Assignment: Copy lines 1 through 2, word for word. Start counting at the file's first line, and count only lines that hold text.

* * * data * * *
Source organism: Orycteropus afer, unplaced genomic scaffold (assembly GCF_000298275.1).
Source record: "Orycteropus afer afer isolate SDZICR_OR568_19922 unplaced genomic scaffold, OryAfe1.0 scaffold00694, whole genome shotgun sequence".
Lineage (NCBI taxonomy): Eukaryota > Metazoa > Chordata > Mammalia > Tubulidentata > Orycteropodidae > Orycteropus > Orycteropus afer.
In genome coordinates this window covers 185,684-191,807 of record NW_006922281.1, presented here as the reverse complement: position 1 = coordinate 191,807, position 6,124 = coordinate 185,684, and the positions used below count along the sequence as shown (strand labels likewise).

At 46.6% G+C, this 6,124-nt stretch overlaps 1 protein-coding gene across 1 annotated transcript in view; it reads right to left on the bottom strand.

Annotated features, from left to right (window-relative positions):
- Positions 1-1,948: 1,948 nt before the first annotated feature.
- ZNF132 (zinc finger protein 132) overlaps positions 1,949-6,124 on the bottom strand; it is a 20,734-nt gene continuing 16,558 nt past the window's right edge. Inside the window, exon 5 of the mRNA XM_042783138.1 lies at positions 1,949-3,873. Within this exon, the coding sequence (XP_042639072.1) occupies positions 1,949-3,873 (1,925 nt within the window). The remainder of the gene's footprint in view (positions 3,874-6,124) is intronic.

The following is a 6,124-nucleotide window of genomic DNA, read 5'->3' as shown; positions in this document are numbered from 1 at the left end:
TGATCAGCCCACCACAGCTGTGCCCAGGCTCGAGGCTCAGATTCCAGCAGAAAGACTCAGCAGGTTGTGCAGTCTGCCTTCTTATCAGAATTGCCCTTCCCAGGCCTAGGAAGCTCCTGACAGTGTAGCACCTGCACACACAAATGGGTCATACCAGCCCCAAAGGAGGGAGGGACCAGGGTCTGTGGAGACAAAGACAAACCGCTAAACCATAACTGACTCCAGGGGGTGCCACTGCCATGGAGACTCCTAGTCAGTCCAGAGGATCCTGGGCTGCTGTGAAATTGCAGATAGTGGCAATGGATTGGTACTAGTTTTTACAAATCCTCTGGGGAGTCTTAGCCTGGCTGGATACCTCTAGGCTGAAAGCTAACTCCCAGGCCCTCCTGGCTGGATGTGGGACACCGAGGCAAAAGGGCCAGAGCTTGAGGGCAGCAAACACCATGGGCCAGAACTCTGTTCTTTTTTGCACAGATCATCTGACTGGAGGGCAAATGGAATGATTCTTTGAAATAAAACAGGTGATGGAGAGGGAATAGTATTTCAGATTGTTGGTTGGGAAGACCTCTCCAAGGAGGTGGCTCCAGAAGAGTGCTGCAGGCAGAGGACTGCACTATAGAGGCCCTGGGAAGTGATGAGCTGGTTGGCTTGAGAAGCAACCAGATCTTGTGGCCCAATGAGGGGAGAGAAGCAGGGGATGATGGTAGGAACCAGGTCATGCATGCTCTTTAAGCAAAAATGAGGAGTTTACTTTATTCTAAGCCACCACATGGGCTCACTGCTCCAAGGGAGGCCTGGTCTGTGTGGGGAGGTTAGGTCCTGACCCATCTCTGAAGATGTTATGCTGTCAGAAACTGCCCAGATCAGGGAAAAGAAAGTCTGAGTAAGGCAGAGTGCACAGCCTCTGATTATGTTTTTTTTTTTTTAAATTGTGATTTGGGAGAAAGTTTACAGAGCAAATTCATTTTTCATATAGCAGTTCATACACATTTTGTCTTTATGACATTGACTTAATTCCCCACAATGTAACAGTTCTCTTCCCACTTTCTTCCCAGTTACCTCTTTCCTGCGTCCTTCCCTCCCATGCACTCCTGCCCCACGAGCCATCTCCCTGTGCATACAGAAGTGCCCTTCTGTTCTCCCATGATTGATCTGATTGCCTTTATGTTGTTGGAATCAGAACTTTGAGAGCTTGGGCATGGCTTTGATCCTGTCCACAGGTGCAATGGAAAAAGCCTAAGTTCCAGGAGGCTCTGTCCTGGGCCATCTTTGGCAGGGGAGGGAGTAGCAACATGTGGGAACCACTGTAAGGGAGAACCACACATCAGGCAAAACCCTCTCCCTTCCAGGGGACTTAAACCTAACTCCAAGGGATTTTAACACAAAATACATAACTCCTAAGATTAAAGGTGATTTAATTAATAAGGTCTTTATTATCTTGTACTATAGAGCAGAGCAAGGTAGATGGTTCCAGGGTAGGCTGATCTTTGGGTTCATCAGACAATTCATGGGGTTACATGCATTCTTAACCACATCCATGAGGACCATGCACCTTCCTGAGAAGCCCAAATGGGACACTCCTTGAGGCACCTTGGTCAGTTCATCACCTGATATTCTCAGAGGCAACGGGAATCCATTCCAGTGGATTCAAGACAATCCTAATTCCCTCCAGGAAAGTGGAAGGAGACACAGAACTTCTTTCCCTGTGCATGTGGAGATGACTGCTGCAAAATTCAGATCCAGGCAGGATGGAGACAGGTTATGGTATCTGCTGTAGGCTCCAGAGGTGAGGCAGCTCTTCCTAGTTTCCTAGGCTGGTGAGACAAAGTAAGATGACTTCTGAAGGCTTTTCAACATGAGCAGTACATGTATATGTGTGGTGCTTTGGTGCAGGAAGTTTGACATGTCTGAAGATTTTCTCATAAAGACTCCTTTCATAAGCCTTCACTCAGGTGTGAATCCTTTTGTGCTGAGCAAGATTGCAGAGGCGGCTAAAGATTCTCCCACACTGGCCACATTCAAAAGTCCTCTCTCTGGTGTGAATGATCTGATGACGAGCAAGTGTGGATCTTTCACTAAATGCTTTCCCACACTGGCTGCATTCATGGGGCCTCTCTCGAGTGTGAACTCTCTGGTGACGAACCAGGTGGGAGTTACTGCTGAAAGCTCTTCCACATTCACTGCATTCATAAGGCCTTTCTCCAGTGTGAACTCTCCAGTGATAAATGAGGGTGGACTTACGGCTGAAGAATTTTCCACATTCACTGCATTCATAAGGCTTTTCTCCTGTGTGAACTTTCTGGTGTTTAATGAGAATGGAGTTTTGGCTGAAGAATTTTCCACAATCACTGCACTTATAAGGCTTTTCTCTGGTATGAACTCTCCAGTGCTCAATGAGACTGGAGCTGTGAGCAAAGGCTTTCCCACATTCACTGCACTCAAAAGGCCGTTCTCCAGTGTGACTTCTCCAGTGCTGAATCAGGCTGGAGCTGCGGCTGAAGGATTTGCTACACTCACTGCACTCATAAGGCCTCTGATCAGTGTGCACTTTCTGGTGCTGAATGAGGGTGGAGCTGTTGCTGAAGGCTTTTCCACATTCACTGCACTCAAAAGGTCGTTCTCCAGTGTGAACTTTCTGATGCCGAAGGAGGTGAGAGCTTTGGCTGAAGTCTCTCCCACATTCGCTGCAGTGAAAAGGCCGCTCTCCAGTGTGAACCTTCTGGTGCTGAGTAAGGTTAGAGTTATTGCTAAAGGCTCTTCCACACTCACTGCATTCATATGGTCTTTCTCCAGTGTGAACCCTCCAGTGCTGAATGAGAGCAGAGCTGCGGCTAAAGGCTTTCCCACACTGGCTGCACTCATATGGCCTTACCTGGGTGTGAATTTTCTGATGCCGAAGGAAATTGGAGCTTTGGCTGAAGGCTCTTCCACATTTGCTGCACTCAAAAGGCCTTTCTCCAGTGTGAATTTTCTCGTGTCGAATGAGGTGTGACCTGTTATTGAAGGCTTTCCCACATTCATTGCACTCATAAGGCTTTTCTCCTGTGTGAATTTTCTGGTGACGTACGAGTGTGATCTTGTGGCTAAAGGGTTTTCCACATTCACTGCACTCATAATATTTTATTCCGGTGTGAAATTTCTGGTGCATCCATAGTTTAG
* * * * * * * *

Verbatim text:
Source organism: Orycteropus afer, unplaced genomic scaffold (assembly GCF_000298275.1).
Source record: "Orycteropus afer afer isolate SDZICR_OR568_19922 unplaced genomic scaffold, OryAfe1.0 scaffold00694, whole genome shotgun sequence".